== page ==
The Mormon court system is a nice example of how deepening our understanding of Mormon stories, institutions, and practices may — ironically — require that we view them as less Mormon. The New Mormon History ushered in by Arrington and his disciples was — for all of its insistence on academic professionalism — in many ways an inward looking program. This is not meant as a criticism. We are all massively in the debt of those intrepid intellectual pioneers who excavated underneath the traditional hagiographies to nail down the wealth of concrete detail and complexity in the Mormon past. We owe to these scholars the more fully rounded vision of the Mormon past that we now have. Increasingly, however, I think that value added in Mormon history will come not from nailing down the specifics of our stories in ever more exacting detail. Rather, it will come from trying to connect Mormon stories to those that are not overtly about the Latter-day Saints. Hence, to understand the nineteenth-century church court system we must see it not simply as a reflection of Mormon Zion building and the retreat from Mormon theocracy. We must also see these courts as part of an Atlantic story of disciplined oriented Protestantism and a window into understanding the contested and shifting role of litigation in American public life.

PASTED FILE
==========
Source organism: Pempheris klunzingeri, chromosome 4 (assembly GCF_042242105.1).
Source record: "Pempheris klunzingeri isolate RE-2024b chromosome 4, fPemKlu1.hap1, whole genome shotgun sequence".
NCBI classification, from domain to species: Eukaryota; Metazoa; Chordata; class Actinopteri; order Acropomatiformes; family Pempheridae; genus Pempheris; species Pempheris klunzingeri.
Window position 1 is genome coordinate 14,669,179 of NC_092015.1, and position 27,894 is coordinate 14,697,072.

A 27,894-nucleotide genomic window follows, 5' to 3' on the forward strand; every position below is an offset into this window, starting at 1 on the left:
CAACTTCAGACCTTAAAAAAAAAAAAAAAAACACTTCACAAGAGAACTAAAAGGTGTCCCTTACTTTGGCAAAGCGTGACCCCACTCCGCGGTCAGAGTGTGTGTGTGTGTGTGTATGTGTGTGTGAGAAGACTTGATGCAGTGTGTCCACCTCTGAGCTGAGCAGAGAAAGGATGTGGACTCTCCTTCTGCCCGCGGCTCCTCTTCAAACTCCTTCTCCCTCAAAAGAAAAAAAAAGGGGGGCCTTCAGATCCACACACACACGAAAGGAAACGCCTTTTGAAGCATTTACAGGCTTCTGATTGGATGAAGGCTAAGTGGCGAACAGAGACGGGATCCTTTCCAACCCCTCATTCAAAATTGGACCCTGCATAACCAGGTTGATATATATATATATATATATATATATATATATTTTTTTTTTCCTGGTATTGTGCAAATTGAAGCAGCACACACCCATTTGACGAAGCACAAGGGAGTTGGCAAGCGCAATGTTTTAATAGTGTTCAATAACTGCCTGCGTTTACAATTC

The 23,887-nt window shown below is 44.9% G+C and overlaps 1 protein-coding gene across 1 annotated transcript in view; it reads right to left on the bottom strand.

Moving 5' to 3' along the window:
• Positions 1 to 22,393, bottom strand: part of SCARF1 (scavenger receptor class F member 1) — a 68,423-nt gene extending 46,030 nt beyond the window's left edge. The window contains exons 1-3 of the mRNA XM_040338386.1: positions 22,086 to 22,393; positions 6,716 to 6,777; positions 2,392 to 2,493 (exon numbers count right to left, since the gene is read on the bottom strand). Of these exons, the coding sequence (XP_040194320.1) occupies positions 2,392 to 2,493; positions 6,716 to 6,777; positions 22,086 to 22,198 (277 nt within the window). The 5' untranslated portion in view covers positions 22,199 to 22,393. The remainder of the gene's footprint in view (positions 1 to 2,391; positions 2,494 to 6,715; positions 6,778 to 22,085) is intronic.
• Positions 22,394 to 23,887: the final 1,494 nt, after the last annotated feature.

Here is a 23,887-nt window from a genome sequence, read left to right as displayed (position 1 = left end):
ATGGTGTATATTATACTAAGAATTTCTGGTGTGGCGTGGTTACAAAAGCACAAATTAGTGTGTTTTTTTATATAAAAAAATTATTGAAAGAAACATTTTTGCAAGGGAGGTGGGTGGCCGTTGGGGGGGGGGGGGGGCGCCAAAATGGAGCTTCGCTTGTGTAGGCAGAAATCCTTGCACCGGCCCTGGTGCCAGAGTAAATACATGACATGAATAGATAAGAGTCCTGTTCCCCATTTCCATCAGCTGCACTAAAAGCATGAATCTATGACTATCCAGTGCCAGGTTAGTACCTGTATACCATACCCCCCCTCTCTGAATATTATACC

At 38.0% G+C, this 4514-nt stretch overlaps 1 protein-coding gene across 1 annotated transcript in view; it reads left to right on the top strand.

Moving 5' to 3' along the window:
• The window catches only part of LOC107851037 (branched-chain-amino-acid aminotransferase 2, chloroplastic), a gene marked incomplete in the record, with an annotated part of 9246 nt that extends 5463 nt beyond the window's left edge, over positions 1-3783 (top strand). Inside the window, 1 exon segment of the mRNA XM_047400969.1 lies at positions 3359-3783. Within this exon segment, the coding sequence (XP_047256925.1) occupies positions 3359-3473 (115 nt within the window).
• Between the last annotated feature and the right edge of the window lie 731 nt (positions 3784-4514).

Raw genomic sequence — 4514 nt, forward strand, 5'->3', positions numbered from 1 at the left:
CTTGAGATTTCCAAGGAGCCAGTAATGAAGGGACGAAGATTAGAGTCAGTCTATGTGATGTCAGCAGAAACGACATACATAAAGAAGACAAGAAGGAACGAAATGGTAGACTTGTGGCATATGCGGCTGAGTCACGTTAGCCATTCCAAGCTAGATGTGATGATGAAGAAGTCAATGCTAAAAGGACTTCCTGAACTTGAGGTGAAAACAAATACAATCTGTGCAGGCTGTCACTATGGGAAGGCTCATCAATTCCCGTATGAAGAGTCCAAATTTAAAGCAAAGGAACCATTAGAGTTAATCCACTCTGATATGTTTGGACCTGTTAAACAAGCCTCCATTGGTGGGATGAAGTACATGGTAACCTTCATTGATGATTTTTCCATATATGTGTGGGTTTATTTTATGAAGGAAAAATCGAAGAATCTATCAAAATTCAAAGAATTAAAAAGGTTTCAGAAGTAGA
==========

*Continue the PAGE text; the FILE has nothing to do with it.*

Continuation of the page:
17 Responses to What I Learned about Mormon Courts (and the Writing of Mormon History)

  1. Guy W. Murray on April 12, 2009 at 11:19 pm

    Interesting historical information on the early Mormon courts and legal history. What’s your take on how the practice coincided with D & C 134, particularly vs 3, 10, 11?

  2. Adam Greenwood on April 12, 2009 at 11:42 pm

    Nate O.,
    would it have been that hard to tell members to only come to the church courts for personal matters? Make corporations functionally gentile, in other words.

    If not, then I wonder if the decline of Mormon courts was as much about the rise of mormon minority populations outside Deseret. No real point in having a church court when 99% of your legal needs are going to be with non-members.

    That said, what about family law? This is one area where you’d think some kind of church court system could work all right, even to the modern day, and where, in the nature of things, most of the Mormons who would be inclined to use such a system would be in Mormon families. In a small way, LDS family services still does this with its rules about who can adopt.

  3. Nate Oman on April 13, 2009 at 8:43 am

    Adam: They actually struggled with corporations and for a while soldiered on with the position that church courts should not take jurisdiction over cases involving corporations. One problem was that there were still cases against individuals who claimed as a defense in church court their fiduciary responsiblities. The FP actually had to get legal counsel on how to decide these cases.